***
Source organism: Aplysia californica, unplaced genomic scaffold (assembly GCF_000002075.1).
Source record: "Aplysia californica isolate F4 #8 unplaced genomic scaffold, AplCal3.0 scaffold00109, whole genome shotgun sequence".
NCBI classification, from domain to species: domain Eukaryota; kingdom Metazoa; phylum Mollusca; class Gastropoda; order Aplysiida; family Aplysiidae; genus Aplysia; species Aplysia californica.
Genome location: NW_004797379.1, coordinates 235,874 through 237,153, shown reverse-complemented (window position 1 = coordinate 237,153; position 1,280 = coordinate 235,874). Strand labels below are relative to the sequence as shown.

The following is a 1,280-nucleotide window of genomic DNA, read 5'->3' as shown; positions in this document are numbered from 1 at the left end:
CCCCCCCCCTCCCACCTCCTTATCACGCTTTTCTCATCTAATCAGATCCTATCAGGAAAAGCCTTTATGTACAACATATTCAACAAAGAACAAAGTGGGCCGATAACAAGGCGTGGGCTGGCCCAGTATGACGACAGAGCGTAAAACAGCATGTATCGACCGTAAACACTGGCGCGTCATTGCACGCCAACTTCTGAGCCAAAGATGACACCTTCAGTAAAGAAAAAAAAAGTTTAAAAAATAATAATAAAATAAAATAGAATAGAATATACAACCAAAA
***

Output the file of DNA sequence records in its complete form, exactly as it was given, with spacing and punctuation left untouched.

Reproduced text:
Source organism: Aplysia californica, unplaced genomic scaffold (assembly GCF_000002075.1).
Source record: "Aplysia californica isolate F4 #8 unplaced genomic scaffold, AplCal3.0 scaffold00109, whole genome shotgun sequence".
NCBI classification, from domain to species: domain Eukaryota; kingdom Metazoa; phylum Mollusca; class Gastropoda; order Aplysiida; family Aplysiidae; genus Aplysia; species Aplysia californica.
Genome location: NW_004797379.1, coordinates 235,874 through 237,153, shown reverse-complemented (window position 1 = coordinate 237,153; position 1,280 = coordinate 235,874). Strand labels below are relative to the sequence as shown.

The following is a 1,280-nucleotide window of genomic DNA, read 5'->3' as shown; positions in this document are numbered from 1 at the left end:
CCCCCCCCCTCCCACCTCCTTATCACGCTTTTCTCATCTAATCAGATCCTATCAGGAAAAGCCTTTATGTACAACATATTCAACAAAGAACAAAGTGGGCCGATAACAAGGCGTGGGCTGGCCCAGTATGACGACAGAGCGTAAAACAGCATGTATCGACCGTAAACACTGGCGCGTCATTGCACGCCAACTTCTGAGCCAAAGATGACACCTTCAGTAAAGAAAAAAAAAGTTTAAAAAATAATAATAAAATAAAATAGAATAGAATATACAACCAAAA